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Spotify just hired 160 million people to work for free! #GeniusUp!

Spotify just hired 160 million people to work for free

Spotify’s music data—its collection of back-end organizing details such as rights, track names, aliases, tags, and external links—is an unabashed mess. Just look at the dozens of legal battles the company has had to weather because of faults in its metadata organization. In some cases, rights are missing from a file; in others, errors lead to unlicensed materials popping up and rights-holders not getting paid for their work.

The music-streaming service, now 10 years old and about to go public, wants to clean up its act. To do so, it is enlisting all of its nearly 160 million users to suggest edits and additions to part of its trove of metadata via a new feature called “Line-In,” announced Monday (March 12). “By experimenting with this tool, we hope to better understand how Spotify listeners interpret music, so that we can improve experiences for both listeners and artists,” the company wrote in a blog post accompanying Line-In’s debut.

It’s a small stroke of genius. Spotify’s users, whether part of the 71 million people on the subscription tier or the other 88 million listening for free, have a vested interest in making sure the data on the platform are accurate and up-to-date, because that makes their listening experience smoother. The company, in return, gets free, crowdsourced labor and the opportunity to draw its customers deeper into its community.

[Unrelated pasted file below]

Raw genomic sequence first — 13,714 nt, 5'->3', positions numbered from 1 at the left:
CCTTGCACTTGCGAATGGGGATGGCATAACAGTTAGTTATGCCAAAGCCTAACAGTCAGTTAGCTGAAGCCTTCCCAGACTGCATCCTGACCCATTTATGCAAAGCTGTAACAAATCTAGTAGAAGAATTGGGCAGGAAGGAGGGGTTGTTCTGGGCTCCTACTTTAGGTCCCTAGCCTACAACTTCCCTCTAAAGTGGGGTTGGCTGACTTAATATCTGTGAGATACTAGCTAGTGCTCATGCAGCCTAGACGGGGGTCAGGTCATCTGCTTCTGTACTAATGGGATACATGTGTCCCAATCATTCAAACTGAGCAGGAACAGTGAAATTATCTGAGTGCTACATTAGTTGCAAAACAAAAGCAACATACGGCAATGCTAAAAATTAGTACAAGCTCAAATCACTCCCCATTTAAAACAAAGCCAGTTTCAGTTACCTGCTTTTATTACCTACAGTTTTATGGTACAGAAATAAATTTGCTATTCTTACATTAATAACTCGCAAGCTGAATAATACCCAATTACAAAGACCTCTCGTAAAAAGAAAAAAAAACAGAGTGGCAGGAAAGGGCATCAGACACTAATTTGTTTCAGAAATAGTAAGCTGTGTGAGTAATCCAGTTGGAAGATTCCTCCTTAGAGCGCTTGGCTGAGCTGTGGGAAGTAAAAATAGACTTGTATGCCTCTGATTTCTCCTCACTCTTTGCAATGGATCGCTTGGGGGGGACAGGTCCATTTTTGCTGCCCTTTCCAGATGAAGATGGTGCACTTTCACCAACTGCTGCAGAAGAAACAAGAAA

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Users on the Spotify desktop platform will now see an option titled “Suggest an Edit” next to every song and album; clicking it will take them to a web form where they can recommend edits to categories like tags and genres. (Album and track names are the responsibility of content providers and cannot be changed, but Line-In’s FAQ page notes that “a nice interface to gather this kind of feedback and get it to the right people” is in the works.)

All of this is more visionary in theory than in execution. A small beta group of users tested Line-In last autumn, but now the feature is open to millions of users streaming the service’s catalog of 30 million songs. It’s unclear how the company plans to comb through the slew of edits all those people send over on a daily basis; a Spotify spokesperson told Quartz the company has dedicated content and editorial teams that will work with the metadata edits, but did not give the number of specific employees assigned to do so.

For now, the gesture alone may be enough to soothe worried music industry leaders. Incomplete or faulty metadata has been a problem plaguing Spotify for years; US courts are currently adjudicating a $1.6 billion lawsuit filed by a major music publisher for, in part, copyright infringement due to poor data organization. While users cannot edit the rights-related data of songs, they can help sort out the mess on the front end. Renovating Spotify’s immense tangle of music data would make the music-streaming company shine a little brighter in the eyes of everyone: users, musicians, record companies, and investors alike.

 

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